Digital trends and observations from Davos 2018
    “One other undercurrent of concern was around the idea of a “techlash,” or backlash against tech companies driven by fears that they are becoming too large and monopolistic. At one level is the basic concern that tech companies are just outcompeting incumbents, but beyond that there’s a sense that large tech companies are dictating terms to the marketplace, not taking privacy concerns seriously enough, and unfocused on the social implications of technology.”

  • dataviz

    New dataviz from Google News Lab using Google Location History to rank cities and counties by their most popular cuisine.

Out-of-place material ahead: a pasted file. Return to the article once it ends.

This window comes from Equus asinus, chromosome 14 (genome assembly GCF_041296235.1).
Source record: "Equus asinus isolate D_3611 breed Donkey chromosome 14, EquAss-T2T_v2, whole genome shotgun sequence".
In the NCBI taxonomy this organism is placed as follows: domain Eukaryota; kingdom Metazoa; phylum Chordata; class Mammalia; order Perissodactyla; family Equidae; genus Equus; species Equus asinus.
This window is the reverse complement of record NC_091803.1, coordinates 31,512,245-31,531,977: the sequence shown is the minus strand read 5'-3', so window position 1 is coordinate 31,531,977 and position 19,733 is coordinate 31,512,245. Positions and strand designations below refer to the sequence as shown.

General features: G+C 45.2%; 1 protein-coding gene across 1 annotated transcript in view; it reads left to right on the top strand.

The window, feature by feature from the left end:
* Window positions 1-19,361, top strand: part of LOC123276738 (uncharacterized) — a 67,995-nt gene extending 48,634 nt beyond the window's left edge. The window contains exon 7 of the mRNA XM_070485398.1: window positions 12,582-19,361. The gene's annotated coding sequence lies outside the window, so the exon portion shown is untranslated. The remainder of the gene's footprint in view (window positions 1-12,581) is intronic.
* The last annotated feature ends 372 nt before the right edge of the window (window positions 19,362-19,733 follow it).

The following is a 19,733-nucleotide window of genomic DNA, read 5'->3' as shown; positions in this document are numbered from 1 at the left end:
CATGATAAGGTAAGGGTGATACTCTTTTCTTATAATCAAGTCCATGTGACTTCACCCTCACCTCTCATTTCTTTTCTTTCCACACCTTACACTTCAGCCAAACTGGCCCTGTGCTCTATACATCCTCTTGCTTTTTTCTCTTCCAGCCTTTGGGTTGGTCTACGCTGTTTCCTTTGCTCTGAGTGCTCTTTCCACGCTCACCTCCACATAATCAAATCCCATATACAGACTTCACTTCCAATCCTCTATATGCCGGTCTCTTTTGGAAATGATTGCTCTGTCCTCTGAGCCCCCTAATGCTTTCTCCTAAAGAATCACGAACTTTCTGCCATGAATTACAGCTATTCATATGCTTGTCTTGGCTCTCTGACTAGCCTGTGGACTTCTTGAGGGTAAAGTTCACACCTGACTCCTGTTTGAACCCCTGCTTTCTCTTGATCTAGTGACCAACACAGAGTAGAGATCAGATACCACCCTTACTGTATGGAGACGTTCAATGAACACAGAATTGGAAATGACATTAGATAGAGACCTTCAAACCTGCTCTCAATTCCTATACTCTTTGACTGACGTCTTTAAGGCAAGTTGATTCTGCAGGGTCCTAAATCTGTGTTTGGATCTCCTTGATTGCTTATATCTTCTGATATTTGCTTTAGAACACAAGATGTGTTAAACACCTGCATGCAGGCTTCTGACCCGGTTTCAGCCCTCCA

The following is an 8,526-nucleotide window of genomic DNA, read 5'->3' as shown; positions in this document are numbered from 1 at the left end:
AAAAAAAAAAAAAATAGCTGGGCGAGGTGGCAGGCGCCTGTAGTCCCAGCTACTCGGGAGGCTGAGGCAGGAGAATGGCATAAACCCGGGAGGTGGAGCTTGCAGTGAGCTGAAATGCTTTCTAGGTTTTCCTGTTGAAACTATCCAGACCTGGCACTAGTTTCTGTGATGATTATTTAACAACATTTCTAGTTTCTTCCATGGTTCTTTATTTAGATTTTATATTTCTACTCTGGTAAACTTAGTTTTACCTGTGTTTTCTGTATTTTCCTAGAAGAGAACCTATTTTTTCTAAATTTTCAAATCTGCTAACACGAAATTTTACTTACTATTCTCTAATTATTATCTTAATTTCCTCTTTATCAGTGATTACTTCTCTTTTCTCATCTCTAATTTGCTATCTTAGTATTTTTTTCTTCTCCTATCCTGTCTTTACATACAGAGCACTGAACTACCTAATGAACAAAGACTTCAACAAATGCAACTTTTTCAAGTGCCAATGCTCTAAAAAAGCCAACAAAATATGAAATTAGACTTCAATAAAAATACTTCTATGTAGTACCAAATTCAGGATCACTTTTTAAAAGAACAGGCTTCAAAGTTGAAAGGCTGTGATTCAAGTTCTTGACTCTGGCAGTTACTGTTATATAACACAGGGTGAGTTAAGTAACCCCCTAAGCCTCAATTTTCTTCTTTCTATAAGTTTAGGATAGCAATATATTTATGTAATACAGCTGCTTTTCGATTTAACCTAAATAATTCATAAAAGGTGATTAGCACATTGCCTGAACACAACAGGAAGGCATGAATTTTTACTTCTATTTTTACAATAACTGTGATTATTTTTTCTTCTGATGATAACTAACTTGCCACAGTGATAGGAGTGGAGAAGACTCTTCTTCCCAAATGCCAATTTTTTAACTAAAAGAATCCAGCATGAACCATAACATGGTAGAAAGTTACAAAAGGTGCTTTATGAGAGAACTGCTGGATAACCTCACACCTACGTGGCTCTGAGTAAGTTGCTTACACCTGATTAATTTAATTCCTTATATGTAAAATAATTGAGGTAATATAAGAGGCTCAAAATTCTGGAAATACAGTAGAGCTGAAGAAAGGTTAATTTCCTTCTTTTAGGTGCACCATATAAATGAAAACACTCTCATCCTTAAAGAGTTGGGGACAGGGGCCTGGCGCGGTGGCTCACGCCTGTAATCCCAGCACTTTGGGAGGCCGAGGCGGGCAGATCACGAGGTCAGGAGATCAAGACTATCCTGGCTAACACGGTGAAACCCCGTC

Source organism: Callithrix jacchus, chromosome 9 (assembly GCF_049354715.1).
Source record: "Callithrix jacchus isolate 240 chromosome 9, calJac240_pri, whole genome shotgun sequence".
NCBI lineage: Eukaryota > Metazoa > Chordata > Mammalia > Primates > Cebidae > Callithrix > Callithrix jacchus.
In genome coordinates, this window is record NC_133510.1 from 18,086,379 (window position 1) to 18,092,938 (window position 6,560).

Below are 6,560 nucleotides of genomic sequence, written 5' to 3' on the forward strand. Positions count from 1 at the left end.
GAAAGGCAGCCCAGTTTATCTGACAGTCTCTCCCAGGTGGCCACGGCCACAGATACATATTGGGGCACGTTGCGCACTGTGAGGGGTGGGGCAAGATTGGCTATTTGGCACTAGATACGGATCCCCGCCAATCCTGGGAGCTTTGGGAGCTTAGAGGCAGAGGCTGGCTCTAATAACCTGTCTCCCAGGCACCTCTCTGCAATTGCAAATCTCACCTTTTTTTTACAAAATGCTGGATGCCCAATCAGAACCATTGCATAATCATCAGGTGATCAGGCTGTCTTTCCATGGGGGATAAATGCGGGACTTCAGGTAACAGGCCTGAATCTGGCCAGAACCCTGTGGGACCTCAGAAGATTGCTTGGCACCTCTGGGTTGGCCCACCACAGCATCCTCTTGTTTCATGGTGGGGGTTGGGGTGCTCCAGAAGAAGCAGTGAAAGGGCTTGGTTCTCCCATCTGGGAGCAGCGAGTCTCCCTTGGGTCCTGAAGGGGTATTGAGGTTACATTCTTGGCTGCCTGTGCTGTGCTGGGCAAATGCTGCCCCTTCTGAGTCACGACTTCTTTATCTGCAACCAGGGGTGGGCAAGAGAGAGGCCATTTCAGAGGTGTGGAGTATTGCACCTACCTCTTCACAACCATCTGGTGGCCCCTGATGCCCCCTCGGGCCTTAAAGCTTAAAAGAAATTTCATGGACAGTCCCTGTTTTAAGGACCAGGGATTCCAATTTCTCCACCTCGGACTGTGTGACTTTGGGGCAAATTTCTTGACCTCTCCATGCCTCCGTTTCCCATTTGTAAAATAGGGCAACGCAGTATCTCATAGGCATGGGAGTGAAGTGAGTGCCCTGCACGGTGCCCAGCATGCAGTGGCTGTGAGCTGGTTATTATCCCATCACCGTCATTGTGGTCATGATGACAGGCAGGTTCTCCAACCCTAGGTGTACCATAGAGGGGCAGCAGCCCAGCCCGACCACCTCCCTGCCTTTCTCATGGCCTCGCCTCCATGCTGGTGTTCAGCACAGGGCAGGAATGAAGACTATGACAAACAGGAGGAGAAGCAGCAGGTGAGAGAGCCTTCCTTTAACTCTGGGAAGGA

Visit Pubtechgator to find more publishing technology news stories.

With ePrivacy looming, German publishers scramble to get users logged in

The looming ePrivacy Regulation is creating a new battleground in Europe: the race to own consumer login systems, for better or worse.

When and how publishers arrive there depends on their business models and markets. But in Germany, the login strategy is a tactic many are adopting to ensure their business’ sustainability, should they have to abide by the proposed ePrivacy law and gain consumer consent for all cookie use. Continue reading “With ePrivacy looming, German publishers scramble to get users logged in”